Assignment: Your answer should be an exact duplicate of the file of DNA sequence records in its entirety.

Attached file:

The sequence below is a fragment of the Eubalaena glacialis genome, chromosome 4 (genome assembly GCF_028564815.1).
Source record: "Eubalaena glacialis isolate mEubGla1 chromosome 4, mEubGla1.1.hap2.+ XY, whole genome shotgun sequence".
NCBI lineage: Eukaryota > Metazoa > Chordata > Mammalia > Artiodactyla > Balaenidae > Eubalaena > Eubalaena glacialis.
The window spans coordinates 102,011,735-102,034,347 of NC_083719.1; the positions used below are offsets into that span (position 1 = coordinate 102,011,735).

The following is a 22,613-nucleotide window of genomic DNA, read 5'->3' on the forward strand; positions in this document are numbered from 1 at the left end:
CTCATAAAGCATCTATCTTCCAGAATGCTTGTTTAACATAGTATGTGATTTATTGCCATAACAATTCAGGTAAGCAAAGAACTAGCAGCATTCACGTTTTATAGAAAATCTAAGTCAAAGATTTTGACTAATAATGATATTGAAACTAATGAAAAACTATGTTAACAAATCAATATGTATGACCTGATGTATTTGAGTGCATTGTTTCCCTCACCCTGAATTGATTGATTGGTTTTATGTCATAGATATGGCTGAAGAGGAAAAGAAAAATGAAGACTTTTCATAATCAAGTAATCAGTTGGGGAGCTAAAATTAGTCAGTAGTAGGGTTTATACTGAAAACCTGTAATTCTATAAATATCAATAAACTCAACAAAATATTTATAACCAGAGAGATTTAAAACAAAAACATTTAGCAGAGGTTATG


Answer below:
The sequence below is a fragment of the Eubalaena glacialis genome, chromosome 4 (genome assembly GCF_028564815.1).
Source record: "Eubalaena glacialis isolate mEubGla1 chromosome 4, mEubGla1.1.hap2.+ XY, whole genome shotgun sequence".
NCBI lineage: Eukaryota > Metazoa > Chordata > Mammalia > Artiodactyla > Balaenidae > Eubalaena > Eubalaena glacialis.
The window spans coordinates 102,011,735-102,034,347 of NC_083719.1; the positions used below are offsets into that span (position 1 = coordinate 102,011,735).

The following is a 22,613-nucleotide window of genomic DNA, read 5'->3' on the forward strand; positions in this document are numbered from 1 at the left end:
CTCATAAAGCATCTATCTTCCAGAATGCTTGTTTAACATAGTATGTGATTTATTGCCATAACAATTCAGGTAAGCAAAGAACTAGCAGCATTCACGTTTTATAGAAAATCTAAGTCAAAGATTTTGACTAATAATGATATTGAAACTAATGAAAAACTATGTTAACAAATCAATATGTATGACCTGATGTATTTGAGTGCATTGTTTCCCTCACCCTGAATTGATTGATTGGTTTTATGTCATAGATATGGCTGAAGAGGAAAAGAAAAATGAAGACTTTTCATAATCAAGTAATCAGTTGGGGAGCTAAAATTAGTCAGTAGTAGGGTTTATACTGAAAACCTGTAATTCTATAAATATCAATAAACTCAACAAAATATTTATAACCAGAGAGATTTAAAACAAAAACATTTAGCAGAGGTTATG